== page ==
Movies We Like
Handpicked By The Amoeba Staff
Films selected and reviewed by discerning movie buffs, television junkies, and documentary diehards (a.k.a. our staff).
First off, it is important to note that even horrible films can be hugely entertaining and Commando may be the most defining example of this. Structurally the film has no arc whatsoever. It is simply a few minutes of set up and then the rest is simply conclusion. But what a wonderfully cheesy journey it is as Arnold mows down hundreds of hired thugs single-handedly and seeks justice against the men who dare take his daughter.
Although Schwarzenegger hit his peak as an action star later in James Cameron’s True Lies, this and Predator are the most fun of his eighties films, following the huge success of The Terminator. As “John Matrix” (how’s that for a name?), Arnold is one beefy, mean fighting machine. Introduced to us in typical montage, we know him to be a hard worker (as he carries a log bigger than a man) and that he is a great dad (feeding fawns in the forest with his daughter). After that, through the blatant exposition by the cardboard “General Franklin Kirby,” we learn that he is no mere man. Matrix is as bad as they’ve ever had to come out of Special Forces.Continue Reading
Legend has it that if you witness the Wendigo today, sometime tomorrow someone will die. This, according to many beliefs held by several Native American tribes, is not necessarily the basis for this Larry Fessenden (Habit, Last Winter, No Telling) picture. But it sure provides a creepy overtone for the haunting tale.
George (Jake Weber), Kim (Patricia Clarkson) and Miles (Erik Per Sullivan) are headed to upstate New York from Manhattan so that George can escape the high strung atmosphere of his job as a professional photographer for an advertising agency. Things turn bleak when George accidentally runs into a deer which prompts a very uncomfortable encounter with three locals. The attention of the audience shifts to Miles. While his character is rather brooding and subtle, Miles is shrouded in innocence. George and Kim are very protective of their young son and this becomes evident as the prolonged contention between the family and the locals becomes more volatile, particularly with the character of Otis (John Speredakos).Continue Reading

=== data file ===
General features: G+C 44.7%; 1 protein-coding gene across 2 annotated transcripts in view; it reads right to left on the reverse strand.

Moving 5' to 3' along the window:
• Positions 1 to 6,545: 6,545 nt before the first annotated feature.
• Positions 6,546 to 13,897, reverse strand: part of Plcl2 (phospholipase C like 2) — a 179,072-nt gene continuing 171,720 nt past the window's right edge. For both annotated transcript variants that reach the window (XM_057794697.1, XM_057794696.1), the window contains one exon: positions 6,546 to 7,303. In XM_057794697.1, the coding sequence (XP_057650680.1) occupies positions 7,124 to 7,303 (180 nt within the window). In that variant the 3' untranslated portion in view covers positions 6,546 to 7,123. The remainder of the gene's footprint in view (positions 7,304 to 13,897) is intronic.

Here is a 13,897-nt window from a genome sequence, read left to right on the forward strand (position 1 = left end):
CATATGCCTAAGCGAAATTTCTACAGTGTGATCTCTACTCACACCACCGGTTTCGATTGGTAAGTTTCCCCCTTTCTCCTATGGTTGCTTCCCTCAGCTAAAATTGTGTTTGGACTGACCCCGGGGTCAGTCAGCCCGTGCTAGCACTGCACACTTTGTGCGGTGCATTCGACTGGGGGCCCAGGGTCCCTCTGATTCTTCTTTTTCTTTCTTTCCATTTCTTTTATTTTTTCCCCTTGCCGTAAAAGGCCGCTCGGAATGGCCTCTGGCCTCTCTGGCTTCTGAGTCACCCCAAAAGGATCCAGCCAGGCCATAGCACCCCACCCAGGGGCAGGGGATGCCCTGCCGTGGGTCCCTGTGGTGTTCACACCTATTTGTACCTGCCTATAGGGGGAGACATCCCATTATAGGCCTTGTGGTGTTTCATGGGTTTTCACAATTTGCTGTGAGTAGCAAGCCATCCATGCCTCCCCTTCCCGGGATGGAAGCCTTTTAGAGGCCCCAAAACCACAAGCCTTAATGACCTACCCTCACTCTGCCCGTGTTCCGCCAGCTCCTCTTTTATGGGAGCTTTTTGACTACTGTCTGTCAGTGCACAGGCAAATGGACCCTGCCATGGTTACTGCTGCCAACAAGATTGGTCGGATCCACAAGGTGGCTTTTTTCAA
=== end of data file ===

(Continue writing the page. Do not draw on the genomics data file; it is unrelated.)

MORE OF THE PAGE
Catch Me if You Can
Catch Me if You Can is the true story of Frank Abagnale Jr. (DiCaprio) who, by the tender age of seventeen, cut over $2.5 million dollars worth of fraudulent checks and was one of the FBI’s most wanted. Frank travels the globe, taking on such identities as a Pan Am pilot, a doctor, and an attorney. Always on his tail is fraud expert Agent Carl Hanratty (Hanks) from the Bureau.
Although a story of a con man on the run from the law, the way this story is told, it comes across more like a fairy tale about the impetuousness of youth. Steven Spielberg’s direction is flawless in maintaining this tone throughout, telling a “crime story” that is amazingly playful. John Williams’ hip retro score and the great momentum of Michael Kahn’s editing add to this happy-go-lucky sort of attitude. The vibrant color palette, fantastic sixties costume and production design, and Janusz Kaminski’s cinematography, all contribute to make up this wonderful “true story of a real fake.”Continue Reading